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Obama: U.S. Diplomats, Military Must Partner to Confront Threats

By Jim Garamone DoD News, Defense Media Activity

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WASHINGTON, March 14, 2016 — All aspects of government have a responsibility to keep America safe and secure, and diplomacy -- like military power -- has a role to play in the fight against terror, President Barack Obama said at the State Department here today.

The president spoke at the department’s chiefs of mission conference. Chiefs of mission are the highest-ranking U.S. representatives in American embassies.

The president told the chiefs that they have a role to play in the effort against the Islamic State of Iraq and the Levant. “We’re going to have to continue to strengthen our global coalition against ISIL, whether it’s the air campaign, support for local partners, cutting off ISIL financing, preventing the flow of foreign terrorist fighters, working with partners to counter ISIL’s bankrupt, nihilistic ideology,” the president said.

He said diplomacy is crucial because it is the only way the Syrian civil war is going to end. A peace settlement in Syria will go a long way to ending the tyranny of ISIL in the self-proclaimed caliphate, he added.

Countering ISIL

Diplomacy will be needed to counter ISIL and al-Qaida in other countries where the groups operate, the president said, noting that the attack in Ivory Coast over the weekend is just the latest example of the terror groups’ reach. “These countries are battling terrorism; they need our help,” Obama said. “And we’re going to have to keep working with allies and partners to stabilize Libya and Yemen.”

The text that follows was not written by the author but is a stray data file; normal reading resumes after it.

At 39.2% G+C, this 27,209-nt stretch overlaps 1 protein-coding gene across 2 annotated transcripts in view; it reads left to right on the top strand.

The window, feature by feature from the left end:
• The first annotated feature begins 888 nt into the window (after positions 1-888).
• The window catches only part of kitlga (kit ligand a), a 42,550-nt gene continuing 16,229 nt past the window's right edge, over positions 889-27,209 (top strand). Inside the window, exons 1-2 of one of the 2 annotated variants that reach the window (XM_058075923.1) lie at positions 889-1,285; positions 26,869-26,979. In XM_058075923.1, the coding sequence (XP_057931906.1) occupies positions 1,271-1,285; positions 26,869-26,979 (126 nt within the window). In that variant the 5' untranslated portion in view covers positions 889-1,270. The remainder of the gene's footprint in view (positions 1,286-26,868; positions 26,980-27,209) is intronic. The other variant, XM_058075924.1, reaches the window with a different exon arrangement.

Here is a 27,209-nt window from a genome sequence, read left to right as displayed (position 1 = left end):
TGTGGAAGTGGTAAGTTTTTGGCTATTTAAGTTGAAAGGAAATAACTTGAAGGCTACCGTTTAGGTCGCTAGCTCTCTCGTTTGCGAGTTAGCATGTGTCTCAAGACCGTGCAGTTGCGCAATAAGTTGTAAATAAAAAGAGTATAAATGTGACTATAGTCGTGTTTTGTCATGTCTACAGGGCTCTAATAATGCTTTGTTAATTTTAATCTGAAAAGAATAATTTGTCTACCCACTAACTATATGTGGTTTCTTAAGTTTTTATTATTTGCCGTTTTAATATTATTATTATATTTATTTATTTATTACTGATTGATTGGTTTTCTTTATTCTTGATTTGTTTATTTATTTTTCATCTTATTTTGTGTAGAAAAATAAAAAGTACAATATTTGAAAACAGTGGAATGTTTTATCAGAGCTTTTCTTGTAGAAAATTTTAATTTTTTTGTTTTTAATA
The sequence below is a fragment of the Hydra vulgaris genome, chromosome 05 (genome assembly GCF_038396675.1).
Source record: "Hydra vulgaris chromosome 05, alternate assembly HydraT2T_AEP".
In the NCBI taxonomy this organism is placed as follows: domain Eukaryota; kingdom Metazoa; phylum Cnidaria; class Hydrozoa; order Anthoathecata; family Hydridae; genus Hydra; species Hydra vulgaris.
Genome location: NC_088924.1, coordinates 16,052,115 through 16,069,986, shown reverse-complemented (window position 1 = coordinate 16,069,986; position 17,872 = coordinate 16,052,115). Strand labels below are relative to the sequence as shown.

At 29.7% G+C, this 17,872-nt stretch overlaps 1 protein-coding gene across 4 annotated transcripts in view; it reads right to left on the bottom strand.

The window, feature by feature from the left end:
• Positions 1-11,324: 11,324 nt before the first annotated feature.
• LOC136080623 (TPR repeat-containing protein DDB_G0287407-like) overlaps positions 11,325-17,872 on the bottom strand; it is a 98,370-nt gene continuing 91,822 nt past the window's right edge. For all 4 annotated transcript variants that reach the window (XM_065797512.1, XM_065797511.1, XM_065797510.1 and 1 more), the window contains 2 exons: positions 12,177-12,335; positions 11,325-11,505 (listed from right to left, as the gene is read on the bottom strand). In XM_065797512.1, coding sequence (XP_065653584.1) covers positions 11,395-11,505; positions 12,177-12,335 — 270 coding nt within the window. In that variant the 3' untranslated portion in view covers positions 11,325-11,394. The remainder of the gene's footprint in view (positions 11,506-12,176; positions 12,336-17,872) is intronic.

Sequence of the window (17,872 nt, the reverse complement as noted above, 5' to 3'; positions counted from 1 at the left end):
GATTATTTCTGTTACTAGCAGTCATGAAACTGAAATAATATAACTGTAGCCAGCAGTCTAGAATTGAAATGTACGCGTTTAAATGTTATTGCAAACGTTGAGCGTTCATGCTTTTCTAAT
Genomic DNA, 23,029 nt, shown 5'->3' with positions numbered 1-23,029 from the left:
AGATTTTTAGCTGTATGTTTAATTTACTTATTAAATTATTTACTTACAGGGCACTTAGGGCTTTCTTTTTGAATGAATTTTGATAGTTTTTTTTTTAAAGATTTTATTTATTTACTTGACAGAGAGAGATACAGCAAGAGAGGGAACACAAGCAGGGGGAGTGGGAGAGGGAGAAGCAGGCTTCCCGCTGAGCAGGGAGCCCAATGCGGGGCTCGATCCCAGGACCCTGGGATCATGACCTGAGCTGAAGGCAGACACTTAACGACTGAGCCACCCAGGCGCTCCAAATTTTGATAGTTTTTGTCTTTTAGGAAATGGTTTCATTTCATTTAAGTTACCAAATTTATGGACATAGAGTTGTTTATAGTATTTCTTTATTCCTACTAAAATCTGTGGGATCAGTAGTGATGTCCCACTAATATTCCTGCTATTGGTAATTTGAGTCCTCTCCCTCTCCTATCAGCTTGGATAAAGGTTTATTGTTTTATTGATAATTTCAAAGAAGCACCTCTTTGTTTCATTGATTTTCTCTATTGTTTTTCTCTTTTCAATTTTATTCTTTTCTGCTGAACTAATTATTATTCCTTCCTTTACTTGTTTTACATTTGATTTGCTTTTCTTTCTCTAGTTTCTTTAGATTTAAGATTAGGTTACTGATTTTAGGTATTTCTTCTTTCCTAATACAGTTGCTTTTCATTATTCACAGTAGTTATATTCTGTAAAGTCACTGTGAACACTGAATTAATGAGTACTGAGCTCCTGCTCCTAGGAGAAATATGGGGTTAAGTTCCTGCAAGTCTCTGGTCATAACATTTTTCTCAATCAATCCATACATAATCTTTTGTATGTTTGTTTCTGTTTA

The president also re-emphasized his determination to close the detention facilities at Guantanamo Bay Naval Station in Cuba. “We have to keep living up to our values and move ahead on our plan, including safely transferring detainees to finally close the detention center at Guantanamo Bay,” he said. “We are not going to stop making the effort to do that.”

The United States must work with other countries on many other aspects contributing to peace, Obama said. He asked the diplomats to help mobilize the world “to meet shared challenges and that includes strengthening international rules and norms that undergird peace and security.”

Ensuing Iran meets its commitments under the nuclear deal and making sure nations enforce sanctions on North Korea are just two of the issues they must confront, he said.

European Efforts

“In Europe, with our NATO allies, we’re continuing to bolster our common defenses,” the president said. “We are continuing to push to make sure that the Minsk agreement is upheld and that we are supporting Ukraine’s right to self-determination.”

The United States needs to lead the way in response to transnational threats such as the threat posed by cyberattacks, Obama said. Another example, he added, is the U.S. effort against Ebola virus last year, where U.S. diplomatic, military and health officials combined with friends and allies to confront the disease in West Africa.

The United States must move forward with its rebalance to the Pacific region, Obama said, and must also work with nations to ensure the stability of the crossroads that is the South China Sea.

The president said no other country comes close to the capabilities and effectiveness of the U.S. military, but that force must work hand-in-hand with diplomats.